But I did belong somewhere. I didn't belong to the ice and of course I wanted to finish. I wanted to go home and to have my family with me. To have my friends and other people thinking about me and wanting me to succeed was really an important part of my motivation so even if I was alone I never actually felt lonely out there.

Very close to Canada the ice got very bad because the current was pushed up against the land and the ice was thick, three or four metres, crushed over big areas. When the sky cleared I could see land in Canada and that was one of the greatest moments of this trip.

After leaving Siberia 82 days ago, I finally saw land in Canada. That was just a great, great moment and I must admit that there were some tears coming out of my eyes at that moment. When I skied the last day, day 82, towards my goal and knew that this was the day when I was going to finish the expedition I was thinking that what I said to myself outside Siberia was really true. If you could just put one ski-stick in front of the next enough times you would make it. And that was true. I couldn't really understand it but it was really true and it was the last day.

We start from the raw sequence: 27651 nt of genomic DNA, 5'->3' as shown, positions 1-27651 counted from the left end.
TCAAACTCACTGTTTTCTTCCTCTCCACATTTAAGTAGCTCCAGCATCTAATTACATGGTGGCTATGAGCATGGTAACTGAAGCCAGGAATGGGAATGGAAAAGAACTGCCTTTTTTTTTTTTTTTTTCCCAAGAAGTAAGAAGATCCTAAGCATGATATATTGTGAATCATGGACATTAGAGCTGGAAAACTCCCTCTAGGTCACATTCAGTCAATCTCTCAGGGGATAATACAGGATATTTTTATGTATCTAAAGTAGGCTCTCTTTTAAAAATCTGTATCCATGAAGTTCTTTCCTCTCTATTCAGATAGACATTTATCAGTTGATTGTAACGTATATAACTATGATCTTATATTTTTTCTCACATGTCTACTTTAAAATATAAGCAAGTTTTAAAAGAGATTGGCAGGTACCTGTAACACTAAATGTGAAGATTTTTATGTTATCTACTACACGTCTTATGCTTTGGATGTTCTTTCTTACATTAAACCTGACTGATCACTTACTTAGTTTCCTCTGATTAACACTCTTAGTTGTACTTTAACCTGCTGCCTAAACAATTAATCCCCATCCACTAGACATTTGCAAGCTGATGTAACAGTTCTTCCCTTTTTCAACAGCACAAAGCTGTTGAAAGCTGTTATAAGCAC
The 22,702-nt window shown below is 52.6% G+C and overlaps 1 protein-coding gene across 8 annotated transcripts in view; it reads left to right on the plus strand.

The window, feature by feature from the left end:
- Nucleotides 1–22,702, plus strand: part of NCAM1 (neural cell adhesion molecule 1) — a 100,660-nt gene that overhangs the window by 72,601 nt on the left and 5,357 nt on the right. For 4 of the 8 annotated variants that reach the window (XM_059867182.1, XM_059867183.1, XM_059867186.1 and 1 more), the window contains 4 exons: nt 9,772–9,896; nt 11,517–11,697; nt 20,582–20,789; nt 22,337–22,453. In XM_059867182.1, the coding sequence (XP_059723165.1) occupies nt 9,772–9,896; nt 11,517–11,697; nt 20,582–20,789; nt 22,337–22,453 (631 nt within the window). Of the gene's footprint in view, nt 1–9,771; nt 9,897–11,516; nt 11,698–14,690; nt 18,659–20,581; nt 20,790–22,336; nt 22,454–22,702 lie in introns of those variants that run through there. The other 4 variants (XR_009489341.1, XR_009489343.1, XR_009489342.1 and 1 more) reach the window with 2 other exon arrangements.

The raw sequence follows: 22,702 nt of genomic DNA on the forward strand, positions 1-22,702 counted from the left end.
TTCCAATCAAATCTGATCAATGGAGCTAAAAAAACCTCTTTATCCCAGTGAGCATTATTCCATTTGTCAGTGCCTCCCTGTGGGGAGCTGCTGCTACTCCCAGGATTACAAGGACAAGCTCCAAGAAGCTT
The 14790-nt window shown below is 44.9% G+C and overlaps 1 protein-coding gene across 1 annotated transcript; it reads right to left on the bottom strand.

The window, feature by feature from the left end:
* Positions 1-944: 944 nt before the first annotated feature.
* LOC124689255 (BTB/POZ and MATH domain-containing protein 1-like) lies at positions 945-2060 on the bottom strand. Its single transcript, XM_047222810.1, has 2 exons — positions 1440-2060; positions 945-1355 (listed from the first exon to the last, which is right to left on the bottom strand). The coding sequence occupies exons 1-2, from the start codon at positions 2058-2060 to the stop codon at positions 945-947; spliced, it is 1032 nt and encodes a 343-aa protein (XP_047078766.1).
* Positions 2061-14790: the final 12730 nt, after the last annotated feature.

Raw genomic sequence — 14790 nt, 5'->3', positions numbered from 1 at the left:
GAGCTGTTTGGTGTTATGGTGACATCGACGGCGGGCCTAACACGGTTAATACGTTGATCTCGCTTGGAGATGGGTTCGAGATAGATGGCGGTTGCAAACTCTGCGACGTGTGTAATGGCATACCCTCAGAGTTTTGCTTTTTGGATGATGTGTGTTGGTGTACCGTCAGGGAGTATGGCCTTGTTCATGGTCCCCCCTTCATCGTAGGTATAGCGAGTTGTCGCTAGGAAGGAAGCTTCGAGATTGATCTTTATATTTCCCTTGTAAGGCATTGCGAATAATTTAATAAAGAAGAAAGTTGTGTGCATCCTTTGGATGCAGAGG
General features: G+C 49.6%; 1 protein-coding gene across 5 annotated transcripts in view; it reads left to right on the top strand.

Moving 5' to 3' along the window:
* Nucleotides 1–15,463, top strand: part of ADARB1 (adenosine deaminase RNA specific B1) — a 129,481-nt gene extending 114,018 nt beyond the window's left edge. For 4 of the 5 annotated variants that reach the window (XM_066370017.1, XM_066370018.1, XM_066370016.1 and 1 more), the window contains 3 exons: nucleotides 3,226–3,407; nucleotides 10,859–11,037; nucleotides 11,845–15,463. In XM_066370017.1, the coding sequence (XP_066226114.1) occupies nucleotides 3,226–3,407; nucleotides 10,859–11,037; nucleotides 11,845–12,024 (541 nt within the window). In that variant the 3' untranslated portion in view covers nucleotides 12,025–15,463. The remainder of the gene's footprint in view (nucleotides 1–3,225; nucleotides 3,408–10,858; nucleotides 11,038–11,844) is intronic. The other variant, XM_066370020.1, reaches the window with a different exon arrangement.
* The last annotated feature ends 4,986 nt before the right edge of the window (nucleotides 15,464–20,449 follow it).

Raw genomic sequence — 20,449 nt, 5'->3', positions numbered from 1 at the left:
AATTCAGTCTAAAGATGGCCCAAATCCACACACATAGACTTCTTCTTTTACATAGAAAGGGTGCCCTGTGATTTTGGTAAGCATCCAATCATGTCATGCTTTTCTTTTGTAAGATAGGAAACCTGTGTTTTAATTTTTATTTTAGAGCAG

Those kilometres outside Siberia when I wanted to give up and managed to get on top again were the most important kilometres I have ever skied and they sum up what this expedition is really about. There's always a possibility to find a solution to a problem. There is always a way out even if you need to find a new track to reach your goal, as long as you keep on going and don't give up. Thank you very much.

The appreciation of the meeting was expressed by The Reverend Dr. John Niles, Rector, Victoria Park United Church and Director, The Empire Club of Canada.

Richard J. Hanchar, President, Too Fast Consulting and Professional Race Car Owner, Ann Curran, Director, Corporate Development International and President, The Empire Club of Canada and Vic Bernardim, President, Ashton Martin Jaguar Land Rover Canada.

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Crossing the Arctic Ocean on Skis


Personal reminiscences accompanied by a slide show of the speaker's trips.